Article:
Kentucky Colt with Type-1 Diabetes Might Be First

A colt born with type-1 diabetes might be the first documented equine case of the illness, according to his veterinarian, Nathan Slovis, DVM, Dipl. ACVIM, of Hagyard Equine Medical Institute in Lexington, Ky.

The Kentucky Mountain Saddle Horse, aptly named Justin Credible (his owners say the name was picked out before he was born), was born on Oct. 19.

Justin Credible arrived two weeks early, before his mother was "bagged up" with milk, according to his owner, David Hufana, of Carlisle, Ky. "We were worried about him not getting colostrum, so we called the vet out," Hufana said.

Diabetic colt

Justin Credible, a Kentucky Mountain Saddle Horse, was born with type-1 diabetes.

When the colt failed to thrive despite receiving adequate milk from his mother, the treating veterinarian performed blood tests, which revealed his glucose levels were not normal.

Hufana and his wife, Monica, took Justin Credible to Hagyard to find out what was wrong with him. The colt spent four days at the clinic, and during that time he began to have seizures. The diagnosis: type-1 diabetes.

Now that the colt is back at home, the Hufanas must monitor his glucose levels closely to ensure he does not become hyperglycemic or have a seizure. This requires blood tests every four hours to check sugar levels and insulin injections every eight hours.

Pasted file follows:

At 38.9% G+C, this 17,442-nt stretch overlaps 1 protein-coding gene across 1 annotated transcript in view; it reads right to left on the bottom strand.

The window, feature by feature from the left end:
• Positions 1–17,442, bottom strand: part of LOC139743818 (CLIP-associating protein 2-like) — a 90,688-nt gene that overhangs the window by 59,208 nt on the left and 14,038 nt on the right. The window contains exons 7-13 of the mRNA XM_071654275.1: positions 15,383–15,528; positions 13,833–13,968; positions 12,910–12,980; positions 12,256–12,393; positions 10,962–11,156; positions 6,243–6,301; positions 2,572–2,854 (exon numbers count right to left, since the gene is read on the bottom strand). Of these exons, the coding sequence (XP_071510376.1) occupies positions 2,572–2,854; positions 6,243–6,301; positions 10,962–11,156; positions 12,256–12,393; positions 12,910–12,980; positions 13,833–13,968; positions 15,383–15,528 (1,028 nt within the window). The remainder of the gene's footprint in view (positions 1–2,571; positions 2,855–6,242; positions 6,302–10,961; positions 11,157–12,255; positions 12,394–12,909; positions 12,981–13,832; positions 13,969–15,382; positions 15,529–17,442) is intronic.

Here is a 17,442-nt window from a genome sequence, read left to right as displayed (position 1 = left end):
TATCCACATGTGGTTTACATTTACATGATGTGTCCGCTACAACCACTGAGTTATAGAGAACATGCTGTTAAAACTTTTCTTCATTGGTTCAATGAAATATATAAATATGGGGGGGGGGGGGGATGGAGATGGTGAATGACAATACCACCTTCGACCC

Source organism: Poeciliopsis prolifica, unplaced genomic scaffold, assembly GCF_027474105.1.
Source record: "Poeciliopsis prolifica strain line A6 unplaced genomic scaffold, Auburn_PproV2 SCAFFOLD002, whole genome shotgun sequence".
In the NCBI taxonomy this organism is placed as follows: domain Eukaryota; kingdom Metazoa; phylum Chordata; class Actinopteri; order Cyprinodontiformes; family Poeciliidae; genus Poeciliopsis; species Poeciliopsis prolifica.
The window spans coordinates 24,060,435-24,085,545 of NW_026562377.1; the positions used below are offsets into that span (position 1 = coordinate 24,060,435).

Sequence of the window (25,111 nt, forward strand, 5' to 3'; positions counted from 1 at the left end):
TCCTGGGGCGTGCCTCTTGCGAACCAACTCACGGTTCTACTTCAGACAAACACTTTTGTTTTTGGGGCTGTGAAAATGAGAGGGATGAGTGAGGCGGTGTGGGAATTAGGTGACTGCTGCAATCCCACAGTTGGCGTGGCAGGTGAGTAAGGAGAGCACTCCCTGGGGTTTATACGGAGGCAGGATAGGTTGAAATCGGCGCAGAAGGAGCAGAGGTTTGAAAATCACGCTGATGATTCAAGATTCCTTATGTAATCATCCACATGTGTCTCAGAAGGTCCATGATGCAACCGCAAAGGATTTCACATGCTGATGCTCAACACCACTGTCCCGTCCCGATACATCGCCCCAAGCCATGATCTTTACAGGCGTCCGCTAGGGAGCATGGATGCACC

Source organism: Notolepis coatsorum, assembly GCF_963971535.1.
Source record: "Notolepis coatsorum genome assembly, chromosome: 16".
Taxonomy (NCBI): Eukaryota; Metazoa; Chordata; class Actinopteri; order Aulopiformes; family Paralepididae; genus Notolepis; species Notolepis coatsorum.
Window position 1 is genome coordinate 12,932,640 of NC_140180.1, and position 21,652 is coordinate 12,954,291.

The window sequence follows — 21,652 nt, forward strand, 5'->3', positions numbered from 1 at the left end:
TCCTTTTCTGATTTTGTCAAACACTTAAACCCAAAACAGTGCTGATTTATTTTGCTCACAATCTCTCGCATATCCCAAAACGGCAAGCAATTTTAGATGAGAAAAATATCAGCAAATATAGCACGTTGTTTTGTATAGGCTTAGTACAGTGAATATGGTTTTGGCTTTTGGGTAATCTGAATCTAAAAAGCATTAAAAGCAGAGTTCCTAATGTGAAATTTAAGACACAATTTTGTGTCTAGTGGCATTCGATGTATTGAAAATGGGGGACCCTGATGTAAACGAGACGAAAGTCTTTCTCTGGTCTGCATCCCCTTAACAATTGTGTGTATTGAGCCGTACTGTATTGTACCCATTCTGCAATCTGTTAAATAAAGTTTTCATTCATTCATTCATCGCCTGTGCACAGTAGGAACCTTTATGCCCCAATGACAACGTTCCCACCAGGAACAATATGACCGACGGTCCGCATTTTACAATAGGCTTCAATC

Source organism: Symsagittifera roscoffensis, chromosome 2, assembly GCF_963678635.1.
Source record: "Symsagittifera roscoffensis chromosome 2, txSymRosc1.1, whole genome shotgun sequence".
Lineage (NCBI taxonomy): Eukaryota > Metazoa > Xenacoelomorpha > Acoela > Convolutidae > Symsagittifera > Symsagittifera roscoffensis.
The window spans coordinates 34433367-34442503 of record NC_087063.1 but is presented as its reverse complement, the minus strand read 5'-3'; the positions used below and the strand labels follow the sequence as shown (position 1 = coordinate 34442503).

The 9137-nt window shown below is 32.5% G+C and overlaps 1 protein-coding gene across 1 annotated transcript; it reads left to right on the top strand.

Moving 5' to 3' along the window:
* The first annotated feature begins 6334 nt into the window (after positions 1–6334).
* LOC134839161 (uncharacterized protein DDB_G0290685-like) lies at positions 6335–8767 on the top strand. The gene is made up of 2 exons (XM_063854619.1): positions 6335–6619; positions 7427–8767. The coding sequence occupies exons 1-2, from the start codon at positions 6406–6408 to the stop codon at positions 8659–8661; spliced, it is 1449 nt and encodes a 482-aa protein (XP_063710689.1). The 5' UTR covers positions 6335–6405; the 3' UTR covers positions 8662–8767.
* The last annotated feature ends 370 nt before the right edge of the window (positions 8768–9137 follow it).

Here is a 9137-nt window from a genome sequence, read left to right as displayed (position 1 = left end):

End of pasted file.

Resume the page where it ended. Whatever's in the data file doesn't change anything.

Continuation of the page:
Monica has quit her job as a horse trainer to keep up with the treatment schedule, and David admits that while they are committed to treating their colt, they will only do it if it's manageable for them and the horse.

While David is optimistic, Slovis said the colt will most likely die a premature death due to complications secondary to hyperglycemia, such as kidney failure, circulatory problems, and eye problems.

According to Slovis, it is much more difficult to control type-1 diabetes in a horse than a human because horses by nature are required to eat almost continuously. "He will have to be on a strict diet and will not be able to graze," Slovis said.

Another complication is that a horse is unable to self-regulate his insulin levels. "In a human diabetic, if they start to feel dizzy they know that their blood sugar is low," said Slovis. "The foal can't tell you this, and you won't know until he's passed out."

Slovis said it is likely there have been previous cases of type-1 diabetes in horses that are undocumented.

Philip Johnson, BVSC, MRCVS, MS, Dipl. ACVIM, of the University of Missouri-Columbia, who studies metabolic disorders in the horse, believes he saw a foal with type-1 diabetes a few years ago. "The owners were unwilling to afford or allow the testing that would have been needed to bring the case to a level sufficient for publication," he said.

"Probably, if you talk with (other veterinarians), there will be some other cases, but it is certainly not very common," he added.

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Liz Brown

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